Russian Mafia Link to U.S. Campaign Funds

By Thomas Catan
Volume 10, Number 2 (Winter 1999-2000)
Issue theme: "Ober borders: gateways for criminals and terrorists"

Russian emigrés living in the U.S. and believed by authorities to have links with organized crime have made campaign contributions to leading U.S. candidates and political parties in what appears to be an effort to win political influence.

Through family members and businesses, Seroyon (Sam) Kislin - identified in a 1994 internal report by the Federal Bureau of Investigation as a member of a Russian crime syndicate - contributed $46,250 to the political campaign of New York mayor Rudolph Giuliani, a Republican, in 1993 and 1997, election records show.

The commodities trader also donated $8,000 to New York Senator Charles Schumer, a Democrat, last year, and contributed to several other U.S. political figures. The allegations against him were first publicized by the Center for Public Integrity, the Washington-based non- profit group, earlier this week. Mr. Kislin has denied any links with organized crime.

It also emerged that Jacob Bogatin, an associate of Semyon Mogilevich, who is himself alleged by U.S. and UK intelligence authorities to be the head of a Russian crime syndicate, made donations to the National Republican Congres-sional Committee between 1996 and 1998.

Mr Mogilevich has denied the allegations against him.

Election records show Bogatin contributed at least $2,750 to the Republican campaign group - sometimes under the name of his company, YBM Maghex.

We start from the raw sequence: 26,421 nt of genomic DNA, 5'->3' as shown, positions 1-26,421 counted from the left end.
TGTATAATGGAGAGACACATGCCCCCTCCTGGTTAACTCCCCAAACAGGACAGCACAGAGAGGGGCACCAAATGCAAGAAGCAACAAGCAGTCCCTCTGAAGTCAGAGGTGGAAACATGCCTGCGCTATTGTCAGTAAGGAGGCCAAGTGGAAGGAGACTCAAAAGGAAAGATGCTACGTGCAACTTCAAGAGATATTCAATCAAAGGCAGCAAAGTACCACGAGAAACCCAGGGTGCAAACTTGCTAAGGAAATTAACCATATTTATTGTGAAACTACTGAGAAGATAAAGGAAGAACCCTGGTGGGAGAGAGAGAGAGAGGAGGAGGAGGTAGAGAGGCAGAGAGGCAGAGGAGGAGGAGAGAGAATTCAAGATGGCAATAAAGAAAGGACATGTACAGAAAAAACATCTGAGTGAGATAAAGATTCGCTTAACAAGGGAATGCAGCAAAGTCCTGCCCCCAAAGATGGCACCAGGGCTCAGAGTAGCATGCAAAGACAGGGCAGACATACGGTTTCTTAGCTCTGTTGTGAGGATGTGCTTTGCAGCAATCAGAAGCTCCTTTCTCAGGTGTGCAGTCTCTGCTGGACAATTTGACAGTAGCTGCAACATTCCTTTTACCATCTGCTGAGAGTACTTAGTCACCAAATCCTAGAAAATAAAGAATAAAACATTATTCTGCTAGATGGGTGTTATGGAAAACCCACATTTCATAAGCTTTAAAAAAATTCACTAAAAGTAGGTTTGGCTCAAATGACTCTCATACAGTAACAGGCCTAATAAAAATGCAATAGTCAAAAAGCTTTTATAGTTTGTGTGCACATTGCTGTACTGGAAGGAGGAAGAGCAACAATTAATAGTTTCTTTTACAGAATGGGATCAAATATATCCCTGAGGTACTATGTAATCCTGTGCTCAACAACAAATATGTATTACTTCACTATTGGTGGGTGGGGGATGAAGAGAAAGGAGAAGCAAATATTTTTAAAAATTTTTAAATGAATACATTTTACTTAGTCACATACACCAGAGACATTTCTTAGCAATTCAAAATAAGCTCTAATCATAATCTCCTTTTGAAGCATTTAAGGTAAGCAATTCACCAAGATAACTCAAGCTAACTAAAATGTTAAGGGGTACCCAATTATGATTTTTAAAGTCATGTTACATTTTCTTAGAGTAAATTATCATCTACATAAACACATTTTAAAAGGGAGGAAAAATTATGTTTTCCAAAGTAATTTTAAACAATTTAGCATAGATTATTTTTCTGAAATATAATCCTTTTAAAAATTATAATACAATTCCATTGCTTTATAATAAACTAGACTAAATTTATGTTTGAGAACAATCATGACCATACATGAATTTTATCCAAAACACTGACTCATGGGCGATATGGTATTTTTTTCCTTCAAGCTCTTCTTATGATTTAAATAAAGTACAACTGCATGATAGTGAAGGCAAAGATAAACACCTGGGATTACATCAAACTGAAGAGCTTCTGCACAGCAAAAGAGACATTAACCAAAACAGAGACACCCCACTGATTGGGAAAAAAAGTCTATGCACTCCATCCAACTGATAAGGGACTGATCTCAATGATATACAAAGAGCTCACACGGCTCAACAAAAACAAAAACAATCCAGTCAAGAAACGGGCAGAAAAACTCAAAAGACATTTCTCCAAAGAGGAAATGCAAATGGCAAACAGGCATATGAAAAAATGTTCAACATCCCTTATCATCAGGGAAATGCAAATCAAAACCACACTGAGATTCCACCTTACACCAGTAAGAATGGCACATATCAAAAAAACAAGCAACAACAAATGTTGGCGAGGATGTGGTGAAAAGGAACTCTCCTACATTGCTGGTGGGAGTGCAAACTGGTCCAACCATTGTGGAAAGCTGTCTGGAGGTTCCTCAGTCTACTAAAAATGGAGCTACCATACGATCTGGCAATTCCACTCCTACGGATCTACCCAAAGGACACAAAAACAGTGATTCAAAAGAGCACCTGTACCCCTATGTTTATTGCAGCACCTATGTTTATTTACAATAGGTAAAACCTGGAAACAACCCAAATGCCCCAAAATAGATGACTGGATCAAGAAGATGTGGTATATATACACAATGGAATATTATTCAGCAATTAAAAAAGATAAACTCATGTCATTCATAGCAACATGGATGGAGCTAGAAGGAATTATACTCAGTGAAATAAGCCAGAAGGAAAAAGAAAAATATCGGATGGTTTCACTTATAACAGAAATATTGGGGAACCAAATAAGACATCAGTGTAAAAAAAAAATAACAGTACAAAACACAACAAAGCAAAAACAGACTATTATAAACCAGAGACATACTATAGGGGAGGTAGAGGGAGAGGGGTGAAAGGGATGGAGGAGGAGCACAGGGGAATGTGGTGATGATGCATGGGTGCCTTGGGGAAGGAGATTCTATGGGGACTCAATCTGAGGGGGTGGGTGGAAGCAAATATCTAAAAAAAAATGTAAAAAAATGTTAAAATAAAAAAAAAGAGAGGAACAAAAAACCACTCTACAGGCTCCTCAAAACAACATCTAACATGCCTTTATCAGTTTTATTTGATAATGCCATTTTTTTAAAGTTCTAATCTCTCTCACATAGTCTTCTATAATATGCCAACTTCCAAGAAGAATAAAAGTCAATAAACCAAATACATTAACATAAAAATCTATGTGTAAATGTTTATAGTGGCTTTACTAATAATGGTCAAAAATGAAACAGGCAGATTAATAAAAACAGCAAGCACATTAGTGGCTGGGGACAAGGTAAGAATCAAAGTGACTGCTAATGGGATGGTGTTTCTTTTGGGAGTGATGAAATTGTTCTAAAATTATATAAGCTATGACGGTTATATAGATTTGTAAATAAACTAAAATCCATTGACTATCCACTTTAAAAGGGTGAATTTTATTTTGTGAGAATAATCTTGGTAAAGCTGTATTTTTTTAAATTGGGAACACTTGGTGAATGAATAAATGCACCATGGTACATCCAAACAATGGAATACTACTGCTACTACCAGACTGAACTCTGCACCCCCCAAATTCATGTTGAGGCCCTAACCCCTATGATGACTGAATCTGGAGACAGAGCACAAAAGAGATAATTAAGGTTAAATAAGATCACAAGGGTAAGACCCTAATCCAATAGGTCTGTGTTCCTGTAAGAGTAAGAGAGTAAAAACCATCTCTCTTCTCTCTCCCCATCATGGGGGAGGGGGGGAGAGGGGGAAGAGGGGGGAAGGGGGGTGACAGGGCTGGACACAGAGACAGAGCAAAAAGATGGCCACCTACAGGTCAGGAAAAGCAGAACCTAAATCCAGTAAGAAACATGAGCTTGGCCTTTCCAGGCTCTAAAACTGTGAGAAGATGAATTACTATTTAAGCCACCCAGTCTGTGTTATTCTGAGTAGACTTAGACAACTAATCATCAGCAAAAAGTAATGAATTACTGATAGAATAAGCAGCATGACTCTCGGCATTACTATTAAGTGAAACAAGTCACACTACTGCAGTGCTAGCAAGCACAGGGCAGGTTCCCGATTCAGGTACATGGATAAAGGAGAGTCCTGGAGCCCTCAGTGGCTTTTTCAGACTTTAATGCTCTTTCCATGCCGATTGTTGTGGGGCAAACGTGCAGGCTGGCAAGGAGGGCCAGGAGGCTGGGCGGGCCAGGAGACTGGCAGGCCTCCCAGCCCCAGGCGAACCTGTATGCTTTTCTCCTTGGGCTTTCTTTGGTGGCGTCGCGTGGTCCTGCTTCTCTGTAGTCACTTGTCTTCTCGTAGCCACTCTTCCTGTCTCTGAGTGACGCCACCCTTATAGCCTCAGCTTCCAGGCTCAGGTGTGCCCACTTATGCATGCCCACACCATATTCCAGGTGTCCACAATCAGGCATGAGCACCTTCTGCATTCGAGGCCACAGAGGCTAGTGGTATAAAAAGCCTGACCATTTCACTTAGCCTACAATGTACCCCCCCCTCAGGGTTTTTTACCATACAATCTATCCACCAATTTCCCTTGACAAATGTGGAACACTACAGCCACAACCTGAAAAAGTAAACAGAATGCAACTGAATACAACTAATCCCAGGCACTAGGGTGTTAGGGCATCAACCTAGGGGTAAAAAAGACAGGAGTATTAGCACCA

The Philadelphia-based magnet manufacturer, which was founded by Bogatin with Mogilevich, was raided and closed down by U.S. authorities in May 1998. YBM Magnex pleaded guilty to securities fraud and was fined $3m in November 1999.

These and other developments have prompted U.S. investigators to start looking closely at Russian assets and investments in the country, particularly in the New York area, according to people close to the investigations.

Though the political contributions traced so far are not large, they will fuel concerns that money from Russian organized crime could be finding its way into the political system.

'When I was in the Department of State, from time to time we would hear of people associated with organized crime reaching out to members of the [Capitol] Hill,' said Jonathan Wirier, who until recently served as deputy secretary of state. 'The administration briefed Hill members on more than one occasion.'

Winer noted that those briefed by the State Department came from both main political parties, and on all occasions dropped contact with the figures under suspicion.

In recent years, two Russian businessmen identified by U.S. authorities as having links to Russian organized crime have turned up at Democratic fund-raising events, despite being denied entry visas. Both have appeared in photographs with President Bill Clinton and Vice-President Al Gore.

Yesterday, the office of Senator Schumer said it had performed a background check on Kislin and found nothing on him. 'If any of these allegations prove true, we will absolutely return the money,' a spokesman said. Mayor Giuliani's office could not be reached for comment.

About the author

Thomas Catan writes from New York for the Financial Times of London. c.1999.